J Cancer 2020; 11(6):1606-1613. doi:10.7150/jca.40004 This issue

Research Paper

Pleurodesis and Immunotherapy in NSCLC; Medical Thoracoscopy or VATS?

Paul Zarogoulidis1#✉, Haidong Huang2✉, Meng Yang2#, Jun Zhou3#, Yang Jiao2#, Qin Wang2#, Dimitris Petridis4, Konstantinos Sapalidis1, Chrysanthi Sardeli5, Parthenopi Konsta1, Charilaos Koulouris1, Nikolaos Michalopoulos1, Dimitrios Giannakidis1, Nikolaos Barbetakis7, Athanasios Katsaounis1, Wolfgang Hohenforst-Schmidt8, Aikaterini Amaniti9, Savvas Petanidis10, Kosmas Tsakiridis11, Nikolaos Courcoutsakis12, Alexandru Marian Goganau13, Anastasios Vagionas14, Konstantinos Romanidis15, Panagoula Oikonomou15, Michael Karanikas16, Iason Nikolaos Katsios1, Isaak Kesisoglou1, Christoforos Kosmidis1

1. 3rd Department of Surgery, “AHEPA” University Hospital, Aristotle University of Thessaloniki, Medical School, Thessaloniki, Greece
2. Department of Respiratory & Critical Care Medicine, Changhai Hospital, the Second Military Medical University, Shanghai, P. R. China.
3. Department of Respiratory, Changzhou 1st People's Hospital, The Third Affiliated Hospital of Soochow University, Changzhou, Jiangsu Province, P.R. China.
4. Department of Food Technology, School of Food Technology and Nutrition, Alexander Technological Educational Institute, Thessaloniki, Greece.
5. Department of Pharmacology & Clinical Pharmacology, School of Medicine, Faculty of Health Sciences, Aristotle University of Thessaloniki, Thessaloniki, Greece
6. Intensive Care Unit, “AHEPA” University Hospital, Aristotle University of Thessaloniki, Medical School, Thessaloniki, Greece
7. Thoracic Surgery Department, “Theageneio” Cancer Hospital, Thessaloniki, Greece
8. Sana Clinic Group Franken, Department of Cardiology / Pulmonology / Intensive Care / Nephrology, “Hof” Clinics, University of Erlangen, Hof, Germany
9. Anesthisiology Department, “AHEPA” University Hospital, Aristotle University of Thessaloniki, Medical School, Thessaloniki, Greece
10. Department of Pulmonology, I.M. Sechenov First Moscow State Medical University, Moscow, 119992, Russian Federation.
11. Thoracic Surgery Department, Interbalkan ``European`` Medical Center, Thessaloniki, Greece
12. Radiology Department, University General Hospital of Alexandroupolis, Democritus University of Thrace, Alexandroupolis, Greece
13. General Surgery Clinic 1, University of Medicine and Pharmacy of Craiova, Craiova County Emergency Hospital, Craiova, Romania
14. Oncology Department, General Hospital of Kavala, Kavala, Greece
15. Second Department of Surgery, University Hospital of Alexandroupolis, Medical School, Democritus University of Thrace, Alexandroupolis, Greece
16. Department of Surgery, Democritus University of Thrace, Dragana, Alexandroupolis, Greece
#Paul Zarogoulidis, Meng Yang, Jun Zhou, Yang Jiao, Qin Wang contributed equally to this work.

This is an open access article distributed under the terms of the Creative Commons Attribution License (https://creativecommons.org/licenses/by/4.0/). See http://ivyspring.com/terms for full terms and conditions.
Zarogoulidis P, Huang H, Yang M, Zhou J, Jiao Y, Wang Q, Petridis D, Sapalidis K, Sardeli C, Konsta P, Koulouris C, Michalopoulos N, Giannakidis D, Barbetakis N, Katsaounis A, Hohenforst-Schmidt W, Amaniti A, Petanidis S, Tsakiridis K, Courcoutsakis N, Goganau AM, Vagionas A, Romanidis K, Oikonomou P, Karanikas M, Katsios IN, Kesisoglou I, Kosmidis C. Pleurodesis and Immunotherapy in NSCLC; Medical Thoracoscopy or VATS?. J Cancer 2020; 11(6):1606-1613. doi:10.7150/jca.40004. Available from https://www.jcancer.org/v11p1606.htm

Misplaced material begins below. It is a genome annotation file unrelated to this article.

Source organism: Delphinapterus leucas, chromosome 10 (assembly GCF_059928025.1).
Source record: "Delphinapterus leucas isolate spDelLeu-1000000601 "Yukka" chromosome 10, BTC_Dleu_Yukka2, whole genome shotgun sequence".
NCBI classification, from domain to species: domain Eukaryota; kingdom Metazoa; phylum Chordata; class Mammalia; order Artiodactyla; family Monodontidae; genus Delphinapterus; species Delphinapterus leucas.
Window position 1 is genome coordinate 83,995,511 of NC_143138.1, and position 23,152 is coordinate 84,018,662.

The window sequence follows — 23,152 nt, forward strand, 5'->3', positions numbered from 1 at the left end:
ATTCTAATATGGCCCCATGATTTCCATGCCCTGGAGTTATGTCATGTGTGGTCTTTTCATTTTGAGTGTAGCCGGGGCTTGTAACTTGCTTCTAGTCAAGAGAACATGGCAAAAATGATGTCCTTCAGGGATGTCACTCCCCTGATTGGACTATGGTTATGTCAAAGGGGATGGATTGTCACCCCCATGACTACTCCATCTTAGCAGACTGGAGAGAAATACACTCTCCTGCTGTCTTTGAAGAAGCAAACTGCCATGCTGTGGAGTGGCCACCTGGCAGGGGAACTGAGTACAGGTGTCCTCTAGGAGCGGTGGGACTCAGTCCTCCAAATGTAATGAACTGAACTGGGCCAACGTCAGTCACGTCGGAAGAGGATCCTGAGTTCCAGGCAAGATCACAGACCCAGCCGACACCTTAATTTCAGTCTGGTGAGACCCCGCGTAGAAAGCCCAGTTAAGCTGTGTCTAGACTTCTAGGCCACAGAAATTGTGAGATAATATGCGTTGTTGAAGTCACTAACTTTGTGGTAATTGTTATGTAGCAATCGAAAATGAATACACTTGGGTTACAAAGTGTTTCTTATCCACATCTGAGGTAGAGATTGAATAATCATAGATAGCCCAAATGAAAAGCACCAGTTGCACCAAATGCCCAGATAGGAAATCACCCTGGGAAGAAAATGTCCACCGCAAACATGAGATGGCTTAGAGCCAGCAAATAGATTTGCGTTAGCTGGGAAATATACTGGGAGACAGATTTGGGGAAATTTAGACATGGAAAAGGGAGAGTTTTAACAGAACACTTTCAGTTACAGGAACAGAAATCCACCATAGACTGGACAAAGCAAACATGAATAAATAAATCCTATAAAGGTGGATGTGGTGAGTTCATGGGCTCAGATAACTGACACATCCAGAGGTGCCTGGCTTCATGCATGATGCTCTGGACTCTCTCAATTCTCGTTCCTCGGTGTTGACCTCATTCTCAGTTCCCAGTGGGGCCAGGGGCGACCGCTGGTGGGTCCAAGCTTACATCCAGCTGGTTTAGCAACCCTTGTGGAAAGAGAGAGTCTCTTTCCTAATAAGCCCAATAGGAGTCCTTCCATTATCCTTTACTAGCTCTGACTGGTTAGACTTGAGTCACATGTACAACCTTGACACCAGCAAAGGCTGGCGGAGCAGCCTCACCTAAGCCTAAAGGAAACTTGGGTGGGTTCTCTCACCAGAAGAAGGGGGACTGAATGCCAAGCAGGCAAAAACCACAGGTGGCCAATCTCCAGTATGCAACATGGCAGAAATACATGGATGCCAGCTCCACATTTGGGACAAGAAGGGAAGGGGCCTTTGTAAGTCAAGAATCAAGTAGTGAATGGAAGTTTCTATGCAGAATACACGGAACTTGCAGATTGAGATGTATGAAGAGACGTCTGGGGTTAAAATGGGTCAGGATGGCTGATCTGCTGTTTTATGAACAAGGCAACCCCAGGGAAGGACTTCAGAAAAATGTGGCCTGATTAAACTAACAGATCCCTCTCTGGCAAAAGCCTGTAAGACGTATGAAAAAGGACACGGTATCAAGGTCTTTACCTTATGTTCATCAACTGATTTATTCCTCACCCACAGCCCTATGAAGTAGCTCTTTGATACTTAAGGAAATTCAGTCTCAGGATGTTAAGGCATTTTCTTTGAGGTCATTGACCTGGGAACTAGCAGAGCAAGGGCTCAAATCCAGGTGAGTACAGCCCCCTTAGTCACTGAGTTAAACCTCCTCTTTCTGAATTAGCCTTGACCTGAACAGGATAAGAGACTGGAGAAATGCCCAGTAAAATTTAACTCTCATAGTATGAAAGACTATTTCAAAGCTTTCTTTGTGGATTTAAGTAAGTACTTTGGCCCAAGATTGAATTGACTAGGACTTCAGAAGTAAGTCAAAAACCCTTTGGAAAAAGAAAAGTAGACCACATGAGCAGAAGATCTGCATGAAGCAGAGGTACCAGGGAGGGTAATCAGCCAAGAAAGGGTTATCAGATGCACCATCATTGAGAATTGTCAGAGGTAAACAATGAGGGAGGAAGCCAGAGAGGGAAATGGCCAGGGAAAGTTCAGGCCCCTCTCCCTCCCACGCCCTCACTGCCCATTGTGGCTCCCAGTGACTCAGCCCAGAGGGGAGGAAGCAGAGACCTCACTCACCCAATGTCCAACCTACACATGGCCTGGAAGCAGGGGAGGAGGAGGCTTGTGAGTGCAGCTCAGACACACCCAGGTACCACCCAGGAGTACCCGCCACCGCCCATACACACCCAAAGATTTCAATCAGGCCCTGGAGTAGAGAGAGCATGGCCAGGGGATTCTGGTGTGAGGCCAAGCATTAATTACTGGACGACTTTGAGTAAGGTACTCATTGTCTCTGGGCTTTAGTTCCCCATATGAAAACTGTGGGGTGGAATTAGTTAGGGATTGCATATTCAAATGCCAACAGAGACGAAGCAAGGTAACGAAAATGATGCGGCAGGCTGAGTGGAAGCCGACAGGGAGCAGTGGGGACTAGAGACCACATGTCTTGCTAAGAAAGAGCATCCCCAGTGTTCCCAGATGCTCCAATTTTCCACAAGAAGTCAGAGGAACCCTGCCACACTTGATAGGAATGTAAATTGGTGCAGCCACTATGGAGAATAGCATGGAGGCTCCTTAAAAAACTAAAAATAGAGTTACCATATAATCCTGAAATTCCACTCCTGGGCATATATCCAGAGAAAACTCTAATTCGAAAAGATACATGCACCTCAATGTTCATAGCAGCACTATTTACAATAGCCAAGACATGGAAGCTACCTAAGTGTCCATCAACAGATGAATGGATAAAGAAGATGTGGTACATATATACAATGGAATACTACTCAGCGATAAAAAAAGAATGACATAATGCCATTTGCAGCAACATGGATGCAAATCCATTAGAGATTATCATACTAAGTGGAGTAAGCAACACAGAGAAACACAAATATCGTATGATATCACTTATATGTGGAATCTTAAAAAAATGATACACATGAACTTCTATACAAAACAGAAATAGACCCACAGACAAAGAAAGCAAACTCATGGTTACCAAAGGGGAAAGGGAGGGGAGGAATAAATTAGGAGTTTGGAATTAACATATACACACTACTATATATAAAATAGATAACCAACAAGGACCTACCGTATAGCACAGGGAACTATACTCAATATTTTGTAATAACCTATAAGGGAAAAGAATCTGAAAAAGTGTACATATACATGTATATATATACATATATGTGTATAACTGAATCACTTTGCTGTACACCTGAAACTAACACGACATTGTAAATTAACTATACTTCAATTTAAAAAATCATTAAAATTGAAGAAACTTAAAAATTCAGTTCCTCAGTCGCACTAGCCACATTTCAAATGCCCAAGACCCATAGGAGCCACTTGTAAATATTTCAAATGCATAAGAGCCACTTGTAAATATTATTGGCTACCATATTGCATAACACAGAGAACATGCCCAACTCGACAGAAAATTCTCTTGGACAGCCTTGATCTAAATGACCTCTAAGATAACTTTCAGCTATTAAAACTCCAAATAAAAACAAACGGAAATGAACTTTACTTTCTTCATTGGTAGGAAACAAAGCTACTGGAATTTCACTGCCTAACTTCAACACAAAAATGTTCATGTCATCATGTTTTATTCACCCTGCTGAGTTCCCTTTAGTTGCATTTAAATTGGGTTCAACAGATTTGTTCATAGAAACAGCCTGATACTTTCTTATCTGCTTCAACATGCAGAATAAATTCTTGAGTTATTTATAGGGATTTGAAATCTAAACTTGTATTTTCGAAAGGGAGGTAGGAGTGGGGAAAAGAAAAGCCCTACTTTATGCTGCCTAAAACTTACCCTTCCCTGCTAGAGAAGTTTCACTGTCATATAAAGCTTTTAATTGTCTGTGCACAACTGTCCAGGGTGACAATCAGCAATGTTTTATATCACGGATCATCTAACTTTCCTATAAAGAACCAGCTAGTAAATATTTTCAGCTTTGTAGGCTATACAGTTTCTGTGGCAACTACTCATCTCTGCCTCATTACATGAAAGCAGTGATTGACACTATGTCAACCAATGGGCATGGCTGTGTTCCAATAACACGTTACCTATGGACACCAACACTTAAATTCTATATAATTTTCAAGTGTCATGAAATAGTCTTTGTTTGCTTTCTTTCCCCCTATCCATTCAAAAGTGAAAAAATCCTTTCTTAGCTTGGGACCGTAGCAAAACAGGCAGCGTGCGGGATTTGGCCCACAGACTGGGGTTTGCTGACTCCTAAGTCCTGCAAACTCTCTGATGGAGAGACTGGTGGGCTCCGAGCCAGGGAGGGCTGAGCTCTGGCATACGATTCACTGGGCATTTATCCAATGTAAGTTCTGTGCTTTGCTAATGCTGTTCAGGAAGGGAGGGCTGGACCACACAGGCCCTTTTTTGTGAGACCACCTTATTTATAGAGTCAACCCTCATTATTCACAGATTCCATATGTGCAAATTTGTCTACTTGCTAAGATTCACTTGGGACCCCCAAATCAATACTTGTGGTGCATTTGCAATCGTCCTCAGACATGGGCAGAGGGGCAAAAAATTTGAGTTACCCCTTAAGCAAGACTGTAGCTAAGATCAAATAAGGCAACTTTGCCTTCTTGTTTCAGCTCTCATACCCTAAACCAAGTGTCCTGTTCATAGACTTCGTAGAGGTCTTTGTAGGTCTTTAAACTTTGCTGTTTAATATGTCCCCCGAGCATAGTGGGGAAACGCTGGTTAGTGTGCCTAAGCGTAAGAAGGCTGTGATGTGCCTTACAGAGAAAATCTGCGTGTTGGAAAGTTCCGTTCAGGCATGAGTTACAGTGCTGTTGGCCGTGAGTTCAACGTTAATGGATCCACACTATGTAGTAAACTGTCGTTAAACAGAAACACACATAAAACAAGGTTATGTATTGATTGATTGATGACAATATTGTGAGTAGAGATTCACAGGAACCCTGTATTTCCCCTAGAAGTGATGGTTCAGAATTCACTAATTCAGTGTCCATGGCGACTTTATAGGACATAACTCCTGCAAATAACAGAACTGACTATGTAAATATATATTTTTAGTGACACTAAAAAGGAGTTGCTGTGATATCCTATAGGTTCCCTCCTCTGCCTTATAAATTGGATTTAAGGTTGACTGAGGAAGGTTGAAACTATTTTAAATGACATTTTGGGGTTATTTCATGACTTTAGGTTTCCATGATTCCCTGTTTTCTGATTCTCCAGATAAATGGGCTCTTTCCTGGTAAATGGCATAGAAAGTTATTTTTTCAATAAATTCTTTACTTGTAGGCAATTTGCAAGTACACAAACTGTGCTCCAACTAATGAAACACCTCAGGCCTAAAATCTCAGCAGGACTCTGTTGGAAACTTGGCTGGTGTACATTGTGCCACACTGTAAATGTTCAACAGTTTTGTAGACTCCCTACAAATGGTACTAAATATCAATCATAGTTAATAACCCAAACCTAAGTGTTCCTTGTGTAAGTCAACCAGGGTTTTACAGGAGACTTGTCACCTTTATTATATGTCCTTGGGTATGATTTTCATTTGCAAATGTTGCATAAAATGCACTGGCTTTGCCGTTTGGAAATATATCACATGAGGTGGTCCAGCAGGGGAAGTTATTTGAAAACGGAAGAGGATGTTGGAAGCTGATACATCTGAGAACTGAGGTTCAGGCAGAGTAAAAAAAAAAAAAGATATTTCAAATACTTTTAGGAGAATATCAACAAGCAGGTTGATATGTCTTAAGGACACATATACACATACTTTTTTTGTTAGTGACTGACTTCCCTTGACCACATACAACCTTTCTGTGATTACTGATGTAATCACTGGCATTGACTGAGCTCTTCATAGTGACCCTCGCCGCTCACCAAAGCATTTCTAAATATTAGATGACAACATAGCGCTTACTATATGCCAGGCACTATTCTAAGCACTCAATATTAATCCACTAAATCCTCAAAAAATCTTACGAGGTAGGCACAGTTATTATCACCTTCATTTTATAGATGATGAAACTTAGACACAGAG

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Introduction: Immunotherapy is a treatment option for non-small cell lung cancer advanced disease. However; immunotherapy in several patients induces orogonitis and effusion in different cavities. It is up to the treating physician to understand whether there is effusion due to adverse effect or disease progression. Pleurodesis in both cases might be a solution for recurrent pleura effusion.

Patients and Methods: Three hundred and thirty seven non-small cell lung cancer patients with adenocarcinoma and pleura effusion during first line immunotherapy treatment underwent medical thoracoscopy or Video assisted thoracic surgery (VATS) for pleurodesis with talk poudrage. Uniportal medical thoracoscopy was performed under general with dual channel endotracheal tube in one hundred and eleven patients. Video assisted thoracic surgery was performed in one hundred and eighty seven patients and conversion from medical to VATS procedure was done to thirty nine patients. All patients had stage IV disease with pleura involvement and were under first line pembrolizumab treatment with 200mg (PD-L1 ≥ 50%).

Results: The quantitative parameters of the study (expression, PY and cycle) were converted to an ordinal scale to facilitate the performance of statistical analysis. All parameters were examined as dependent against the parameter technique acting as independent to detect potential relationships. The results of multi Y versus X relationship revealed no statistically significant effect (p>0.05) of the three levels of technique against any response considered. Thus we can infer, quite safely, that the innovative operation (level 0) does not differ from the other two conventional methods (levels 2 and 3) through all parameters entered in the model. There was no significant difference between the different pleurodesis techniques.

Discussion: Immunotherapy is known to induce in a number of patients pleura effusion and pericarditis. However; pleurodesis is efficient when the appropriate method is performed to every patient. Careful assessment in a case by case manner has to be performed for each patient before any procedure is performed.

Keywords: Medical Thoracoscopy, Pleurodesis, NSCLC, VATS